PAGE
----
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Daniel Blackwell
Daniel Blackwell

Posted on • Updated on

Nuxt.js Environment Variables (without dotenv)

This article covers Nuxt for versions 2.12 and below.
For 2.13 and above, you can now use $config with publicRuntimeConfig and privateRuntimeConfig

Nuxt's process.env works in mysterious ways. Hopefully this demystifies some of it. I'm going to cover the dotenv module in another post.

  1. Webpack replaces process.env.YOUR_VARIABLE
  2. Access variables using context.env
  3. Automatic variables using NUXT_ENV_
  4. Declared variables using nuxt.config.js

Webpack replaces process.env.YOUR_VARIABLE client-side

Imagine I set a system environment variable NUXT_ENV_COOL_WORD with the value jabberwocky.
When the client side JS is generated, the literal string process.env.NUXT_ENV_COOL_WORD is replaced, by Webpack, with 'jabberwocky' in the generated client JS.
This code snippet will work client side:

export default { 
  data() { return { processEnv: process.env.NUXT_ENV_COOL_WORD } }

with the generated client JS containing

    var o = {data: function() {
            return { processEnv: "jabberwocky" };

The following example doesn't won't work on the client side in the standard setup:

    <pre>Will be empty: {{processEnv.NUXT_ENV_COOL_WORD}}</pre>
export default { data() { return { processEnv: process.env }}

The value of NUXT_ENV_COOL_WORD will show when the server side html is loaded, which then immediately disappears as the client side SPA JS kicks in. Although the string is not replaced on the server side generation, all environment variables are available server side.

Access variables client-side with context.env

Although direct access through process.env doesn't work client-side, there is still a way to use the variables.
The Nuxt.js context is populated with the declared and automatic variables.

Example of the generated code:

   app.context = {
      isStatic: process.static,
      isDev: true,
      isHMR: false,

      payload: context.payload,
      error: context.error,
      base: '/',
      env: {"NUXT_ENV_COOL_WORD":"this is pretty cool"}

context is provided to:

  • asyncData
  • fetch
  • middleware
  • plugins
  • nuxtServerInit (server only)


     async: {{myAsyncEnv}}
     fetch: {{myFetchEnv}}

export default {
  middleware: ["my-middleware"], 
    return { myAsyncEnv: env.NUXT_ENV_COOL_WORD }
    this.myFetchEnv = env.NUXT_ENV_COOL_WORD


export default function({ env }) {

Automatic env variables using NUXT_ENV_

The Nuxt.js ENV page states

If you define environment variables starting with NUXT_ENV_ in the build phase (f.ex. NUXT_ENV_COOL_WORD=freezing nuxt build, they'll be automatically injected into the process environment.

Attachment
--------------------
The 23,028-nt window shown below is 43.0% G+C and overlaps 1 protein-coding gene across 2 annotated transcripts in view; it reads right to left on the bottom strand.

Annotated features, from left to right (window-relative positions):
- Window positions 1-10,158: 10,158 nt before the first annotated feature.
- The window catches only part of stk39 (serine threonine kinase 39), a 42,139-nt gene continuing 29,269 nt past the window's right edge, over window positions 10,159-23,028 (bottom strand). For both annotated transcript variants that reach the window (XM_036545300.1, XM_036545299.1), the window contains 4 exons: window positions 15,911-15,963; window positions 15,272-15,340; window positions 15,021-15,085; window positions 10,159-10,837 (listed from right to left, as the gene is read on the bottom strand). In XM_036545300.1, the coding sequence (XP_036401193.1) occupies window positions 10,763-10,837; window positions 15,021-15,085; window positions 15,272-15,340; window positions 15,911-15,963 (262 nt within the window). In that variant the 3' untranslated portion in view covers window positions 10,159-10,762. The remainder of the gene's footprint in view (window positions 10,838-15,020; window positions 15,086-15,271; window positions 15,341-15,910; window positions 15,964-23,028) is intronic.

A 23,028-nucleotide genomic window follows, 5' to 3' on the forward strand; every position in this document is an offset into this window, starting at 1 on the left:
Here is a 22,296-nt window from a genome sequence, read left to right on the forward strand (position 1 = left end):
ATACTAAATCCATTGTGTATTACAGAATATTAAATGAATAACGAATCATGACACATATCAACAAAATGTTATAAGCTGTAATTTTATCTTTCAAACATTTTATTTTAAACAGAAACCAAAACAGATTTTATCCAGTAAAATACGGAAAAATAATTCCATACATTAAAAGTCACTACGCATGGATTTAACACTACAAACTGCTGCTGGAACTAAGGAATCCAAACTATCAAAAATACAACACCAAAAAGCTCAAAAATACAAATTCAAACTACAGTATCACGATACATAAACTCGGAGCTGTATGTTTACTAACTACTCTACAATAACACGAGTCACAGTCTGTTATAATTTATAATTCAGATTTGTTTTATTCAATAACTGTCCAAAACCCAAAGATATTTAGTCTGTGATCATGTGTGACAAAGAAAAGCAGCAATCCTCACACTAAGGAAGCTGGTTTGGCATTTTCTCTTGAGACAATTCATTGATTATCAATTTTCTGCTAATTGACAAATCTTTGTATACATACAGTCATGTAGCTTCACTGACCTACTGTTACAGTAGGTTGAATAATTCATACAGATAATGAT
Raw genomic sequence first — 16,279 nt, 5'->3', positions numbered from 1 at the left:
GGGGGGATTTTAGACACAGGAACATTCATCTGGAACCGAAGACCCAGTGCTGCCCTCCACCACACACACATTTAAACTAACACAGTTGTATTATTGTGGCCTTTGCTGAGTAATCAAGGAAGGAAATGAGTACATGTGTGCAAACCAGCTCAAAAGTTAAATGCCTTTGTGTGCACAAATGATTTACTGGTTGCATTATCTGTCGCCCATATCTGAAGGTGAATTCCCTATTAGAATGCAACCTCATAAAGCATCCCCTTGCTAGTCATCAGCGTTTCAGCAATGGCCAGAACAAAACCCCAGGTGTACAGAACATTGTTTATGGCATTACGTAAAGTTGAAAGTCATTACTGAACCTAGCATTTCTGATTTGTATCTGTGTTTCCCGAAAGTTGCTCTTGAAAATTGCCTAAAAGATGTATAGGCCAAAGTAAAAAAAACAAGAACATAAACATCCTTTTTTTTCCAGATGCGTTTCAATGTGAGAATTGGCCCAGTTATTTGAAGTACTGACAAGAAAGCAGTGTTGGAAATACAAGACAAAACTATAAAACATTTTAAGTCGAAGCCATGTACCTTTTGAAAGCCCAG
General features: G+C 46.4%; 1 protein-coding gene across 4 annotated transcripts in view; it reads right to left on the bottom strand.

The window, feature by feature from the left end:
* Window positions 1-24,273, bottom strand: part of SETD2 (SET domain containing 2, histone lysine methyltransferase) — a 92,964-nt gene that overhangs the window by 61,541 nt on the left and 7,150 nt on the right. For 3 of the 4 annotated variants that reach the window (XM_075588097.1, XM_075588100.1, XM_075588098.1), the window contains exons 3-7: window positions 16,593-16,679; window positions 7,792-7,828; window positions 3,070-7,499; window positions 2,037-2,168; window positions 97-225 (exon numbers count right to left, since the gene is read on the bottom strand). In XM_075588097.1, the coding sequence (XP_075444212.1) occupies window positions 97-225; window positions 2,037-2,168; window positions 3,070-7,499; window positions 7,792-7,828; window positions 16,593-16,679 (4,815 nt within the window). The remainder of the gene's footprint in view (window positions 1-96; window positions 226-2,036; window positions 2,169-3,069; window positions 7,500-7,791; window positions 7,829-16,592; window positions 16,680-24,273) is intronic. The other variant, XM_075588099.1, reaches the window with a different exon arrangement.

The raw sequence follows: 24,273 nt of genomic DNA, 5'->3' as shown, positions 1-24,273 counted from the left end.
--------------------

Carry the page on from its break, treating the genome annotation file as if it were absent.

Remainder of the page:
If there is a environment variable that starts with NUXT_ENV_, then that key AND value will be included in the generated JS files, and will be available from process.env on both the server and client side.

If there is no NUXT_ENV_, then the variable will not be included in the client side JS automatically; and therefore:

  • CAN'T be used Client side,
  • but CAN still be used Server side

This can be tested by:

  1. Adding NUXT_ENV_COOL_WORD to your System Environment variables,
  2. Restarting just to be sure it's on all processes
  3. Test using the working example above

There is a way to get this to work using the dotenv module. That will be in another post.

Declared env variables using the nuxt.config.js

Within nuxt.config.js, one can define (pseudo) environment variables.
These can be used client and server side without issues, as well as to pass along environment variables that don't have the NUXT_ENV_ prefix

export default {
/* ... */
  env: {
    NUXT_ENV_COOL_WORD: "a default value that can be overridden",
    SOME_OTHER_VALUE: "can't be overridden - missing NUXT_ENV_ prefix",
    CONDITIONAL: process.env.CONDITIONAL || "some default value" //if can't use NUXT_ENV_
    SOME_VARIABLE: process.env.SOME_VARIABLE // Ensure variable reaches the client

These variables are also available on the context.env

Variables with the NUXT_ENV_ are OVERRIDDEN by environment variables of the same name. This is very useful for development.

Hope this helps!

Top comments (5)

Sloan, the sloth mascot
Comment deleted
deeja profile image
Daniel Blackwell

If the env is incoming, within the nuxt.config.js you can access it using the process.env.VARIABLENAME

 privateRuntimeConfig: {
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If it's not incoming, then you can set it and use it within the file.

const myVariable = "something"

 privateRuntimeConfig: {
       VARIABLENAME: myVariable
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mgrachev profile image
Grachev Mikhail

In addition to using environment variables I can recommend the tool - it’s a lightning-fast linter for .env files. Written in Rust.
Maybe it would be useful for you.

slidenerd profile image

how do I set separate environment variables for from .env.test, .env.debug, and using this?